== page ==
High cost of wannabe wolf trader’s Insta lifestyle

 

A wannabe "wolf" trader ordered to pay his mother over $700,000 in an investment dispute complained that it cost a lot of money to maintain his social media image, in an extraordinary exchange presented to the Supreme Court.

Self-professed stock market guru Tyson Scholz, who made headlines last month when his luxury Lamborghini was impounded by police over a series of traffic offences, has been trying to negotiate a settlement with lawyers acting for his mother over a disputed investment deal involving a Surfers Paradise Subway franchise.

Last month, The Sunday Mail revealed that many of Scholz's glamorous posts on social media in the past 12 months showcasing a life of fast cars, super yachts and luxury apartments were made while he was unemployed and receiving Centrelink payments.

Tyson Scholz (pictured with partner Sophie Lee Anderson) frequently shows off his lavish lifestyle on social media. Picture: Instagram
Tyson Scholz (pictured with partner Sophie Lee Anderson) frequently shows off his lavish lifestyle on social media. Picture: Instagram

He had also been ordered by a Queensland Supreme Court judge in March to pay his mother over $700,000 after a finding that he used her divorce settlement to buy a Subway franchise which was never transferred into her ownership.

Judith Gibbs launched civil action in the Supreme Court in April last year to recover $530,000 plus interest over the 2013 investment, which she has never received a cent from.

Now, extraordinary details have emerged of Scholz's negotiations with lawyers acting for Ms Gibbs, where he claimed he had 'expensive tastes' and had to 'keep maintaining his lifestyle' while threatening to leave his mother with nothing if details of the dispute surfaced in the media.

He also admitted that the now infamous Lamborghini was a rental, despite publishing social media posts claiming to have paid more than $300,000 for the car.

The telephone conversation with representatives from Shine Lawyers has been entered as evidence in the ongoing dispute as lawyers seek to freeze Scholz's assets after the issue of an enforcement warrant to recoup the outstanding money.

Neither Scholz, nor Gold Coast Investments Pty Ltd, a company listed as the second defendant in the civil case with his ex-wife as director, entered any defence to the proceedings but Scholz has now enlisted solicitors and has been trying to resolve the matter.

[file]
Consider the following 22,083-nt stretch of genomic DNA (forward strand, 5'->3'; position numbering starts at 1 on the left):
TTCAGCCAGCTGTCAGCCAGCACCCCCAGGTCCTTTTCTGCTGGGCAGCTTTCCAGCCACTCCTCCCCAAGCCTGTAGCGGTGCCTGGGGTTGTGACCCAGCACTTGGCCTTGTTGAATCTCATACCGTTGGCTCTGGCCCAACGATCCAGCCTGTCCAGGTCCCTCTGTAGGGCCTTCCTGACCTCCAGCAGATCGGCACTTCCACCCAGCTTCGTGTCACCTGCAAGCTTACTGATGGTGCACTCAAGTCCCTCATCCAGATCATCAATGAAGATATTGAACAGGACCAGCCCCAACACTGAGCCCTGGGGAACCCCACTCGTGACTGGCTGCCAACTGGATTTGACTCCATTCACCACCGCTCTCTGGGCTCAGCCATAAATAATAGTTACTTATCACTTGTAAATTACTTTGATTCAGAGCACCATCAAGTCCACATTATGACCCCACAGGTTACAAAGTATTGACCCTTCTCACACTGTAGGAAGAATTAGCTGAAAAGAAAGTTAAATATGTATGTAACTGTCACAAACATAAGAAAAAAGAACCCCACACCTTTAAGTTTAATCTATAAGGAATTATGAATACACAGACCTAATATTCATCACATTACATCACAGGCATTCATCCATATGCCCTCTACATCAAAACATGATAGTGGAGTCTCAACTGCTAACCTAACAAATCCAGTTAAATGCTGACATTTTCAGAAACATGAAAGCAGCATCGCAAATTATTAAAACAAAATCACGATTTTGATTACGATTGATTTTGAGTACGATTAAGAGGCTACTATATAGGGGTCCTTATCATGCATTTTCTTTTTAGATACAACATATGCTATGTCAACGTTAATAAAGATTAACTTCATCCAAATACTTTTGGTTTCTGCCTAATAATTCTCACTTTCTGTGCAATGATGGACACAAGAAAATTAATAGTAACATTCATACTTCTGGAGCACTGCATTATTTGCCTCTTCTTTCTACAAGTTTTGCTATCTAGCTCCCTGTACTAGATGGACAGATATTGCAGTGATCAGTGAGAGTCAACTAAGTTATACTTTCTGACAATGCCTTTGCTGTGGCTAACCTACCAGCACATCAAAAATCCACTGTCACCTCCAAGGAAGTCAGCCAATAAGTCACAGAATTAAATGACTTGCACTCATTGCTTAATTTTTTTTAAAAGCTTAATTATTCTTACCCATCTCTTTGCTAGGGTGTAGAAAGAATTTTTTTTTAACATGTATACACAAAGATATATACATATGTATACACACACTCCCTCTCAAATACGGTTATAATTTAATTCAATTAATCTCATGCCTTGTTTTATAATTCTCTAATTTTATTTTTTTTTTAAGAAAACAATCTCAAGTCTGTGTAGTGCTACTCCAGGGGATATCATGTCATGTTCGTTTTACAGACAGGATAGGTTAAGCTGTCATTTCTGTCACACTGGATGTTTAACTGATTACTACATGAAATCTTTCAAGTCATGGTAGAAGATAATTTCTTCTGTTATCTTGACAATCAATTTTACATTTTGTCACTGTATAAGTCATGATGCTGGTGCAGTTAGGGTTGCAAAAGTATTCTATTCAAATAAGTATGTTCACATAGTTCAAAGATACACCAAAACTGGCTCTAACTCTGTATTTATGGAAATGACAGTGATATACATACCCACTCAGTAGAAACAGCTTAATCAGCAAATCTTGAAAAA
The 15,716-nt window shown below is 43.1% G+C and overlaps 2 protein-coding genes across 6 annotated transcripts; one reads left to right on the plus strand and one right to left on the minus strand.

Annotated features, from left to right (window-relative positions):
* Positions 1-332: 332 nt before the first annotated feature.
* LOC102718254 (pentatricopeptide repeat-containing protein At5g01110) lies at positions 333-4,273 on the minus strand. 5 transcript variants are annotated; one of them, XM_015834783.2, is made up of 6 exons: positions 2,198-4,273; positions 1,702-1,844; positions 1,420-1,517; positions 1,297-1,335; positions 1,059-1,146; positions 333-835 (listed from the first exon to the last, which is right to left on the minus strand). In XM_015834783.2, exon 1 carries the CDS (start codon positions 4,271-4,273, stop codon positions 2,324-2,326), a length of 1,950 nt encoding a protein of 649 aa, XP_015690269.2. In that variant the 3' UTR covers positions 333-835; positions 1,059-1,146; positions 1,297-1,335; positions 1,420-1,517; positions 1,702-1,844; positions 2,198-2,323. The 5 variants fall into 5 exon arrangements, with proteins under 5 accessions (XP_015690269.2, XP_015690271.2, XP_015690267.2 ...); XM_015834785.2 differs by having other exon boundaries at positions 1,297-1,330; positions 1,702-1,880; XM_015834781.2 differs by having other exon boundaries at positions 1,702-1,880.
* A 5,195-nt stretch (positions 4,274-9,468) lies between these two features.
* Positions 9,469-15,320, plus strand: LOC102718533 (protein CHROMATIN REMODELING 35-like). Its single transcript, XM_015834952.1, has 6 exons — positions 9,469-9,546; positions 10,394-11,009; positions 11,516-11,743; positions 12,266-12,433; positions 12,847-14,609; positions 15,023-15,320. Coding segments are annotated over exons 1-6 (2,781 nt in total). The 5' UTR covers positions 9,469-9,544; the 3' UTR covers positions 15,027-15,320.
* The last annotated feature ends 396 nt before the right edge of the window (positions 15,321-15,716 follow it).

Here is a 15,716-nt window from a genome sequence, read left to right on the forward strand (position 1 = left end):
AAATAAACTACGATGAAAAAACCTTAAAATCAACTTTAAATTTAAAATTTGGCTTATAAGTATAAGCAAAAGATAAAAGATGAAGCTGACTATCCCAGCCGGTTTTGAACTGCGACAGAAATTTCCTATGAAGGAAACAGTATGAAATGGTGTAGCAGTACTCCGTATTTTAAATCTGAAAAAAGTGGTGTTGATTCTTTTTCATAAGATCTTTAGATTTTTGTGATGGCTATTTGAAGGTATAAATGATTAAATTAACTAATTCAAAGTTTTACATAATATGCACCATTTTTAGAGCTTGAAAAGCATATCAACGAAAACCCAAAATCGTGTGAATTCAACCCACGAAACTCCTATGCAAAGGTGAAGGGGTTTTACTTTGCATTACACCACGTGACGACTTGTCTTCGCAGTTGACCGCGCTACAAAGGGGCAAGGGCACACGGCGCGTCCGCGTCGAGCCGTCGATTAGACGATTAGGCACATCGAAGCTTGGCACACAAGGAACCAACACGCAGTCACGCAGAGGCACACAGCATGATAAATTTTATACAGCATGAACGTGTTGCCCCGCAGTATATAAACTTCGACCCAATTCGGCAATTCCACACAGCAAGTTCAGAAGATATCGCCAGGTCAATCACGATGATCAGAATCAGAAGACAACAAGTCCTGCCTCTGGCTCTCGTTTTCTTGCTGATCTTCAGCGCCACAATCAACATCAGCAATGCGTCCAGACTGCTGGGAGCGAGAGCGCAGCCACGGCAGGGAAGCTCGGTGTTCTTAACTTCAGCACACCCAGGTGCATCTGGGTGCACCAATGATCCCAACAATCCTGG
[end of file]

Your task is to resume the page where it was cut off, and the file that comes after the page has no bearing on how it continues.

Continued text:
Self-proclaimed stock market guru Tyson Scholz. Picture: Instagram
Self-proclaimed stock market guru Tyson Scholz. Picture: Instagram

According to a transcript of the conversation, which took place days before Scholz enlisted a law firm, he offered to pay his mother $150,000 to settle the dispute, using earnings from the stock market.

However, when Shine lawyers suggested he stood to make much more than that from the sale of shares, he said he needed to maintain his expensive lifestyle so he could continue running stock market seminars.

"I have expensive taste," he said.

"I will go to dinner most nights…. clothes…. it's pretty significant, because that's what social media is about.

"Even if it was $220,000 (the value of shares) I'm still allowed to use my own money to buy and do things. If I go and buy a watch tomorrow, a $50,000 watch…. I have to keep maintaining the lifestyle for the image for the selling of the stuff."

He said his expenses were about $2500 a week.

According to the transcript, he also threatened to withdraw all his assets if the story surfaced in the media.

"I promise you I will be withdrawing the $150k in cash and living off it with zero in the bank," he said.

"If you want to run the court thing, whatever, I will sit on the stand and happily say I have no money and Mum will get nothing.

"I have 15.2 thousand followers plus my partner's got 30,000 people reach. I could turn the public on her (his mother). If you push a dog into a corner it becomes a mongrel."

He told Shine lawyers the Lamborghini was rented from a dealership and he owned only the number plate ASXBULL.

"I bought the number plate for the car. I don't own it. It's just hired. It's finished now anyway, it's done."

Police impounding Scholz’s Lamborghini. Picture: Instagram
Police impounding Scholz’s Lamborghini. Picture: Instagram

He said he had no other assets and had lost $700,000 last year before landing on Centrelink.

"I have nothing. I am renting an apartment. I have no property."

Scholz was a prolific Twitter user under the name ASXwolf, posting glamorous photos and stock market tips, but he changed his account name and later deleted it after The Sunday Mail's story last month.

Neither Ms Gibbs or Shine would comment on the case.

Scholz told Shine lawyers that the investment was 'a really, really bad business transaction' which also cost him a significant sum of money.

The store is still trading under the ownership of Gold Coast Investments.

Scholz' legal team also declined to comment before deadline.

Tyson Scholz and partner Sophie Lee Anderson. Picture: Instagram
Tyson Scholz and partner Sophie Lee Anderson. Picture: Instagram

 

 

 

 

Originally published as High cost of wannabe wolf trader's Insta lifestyle


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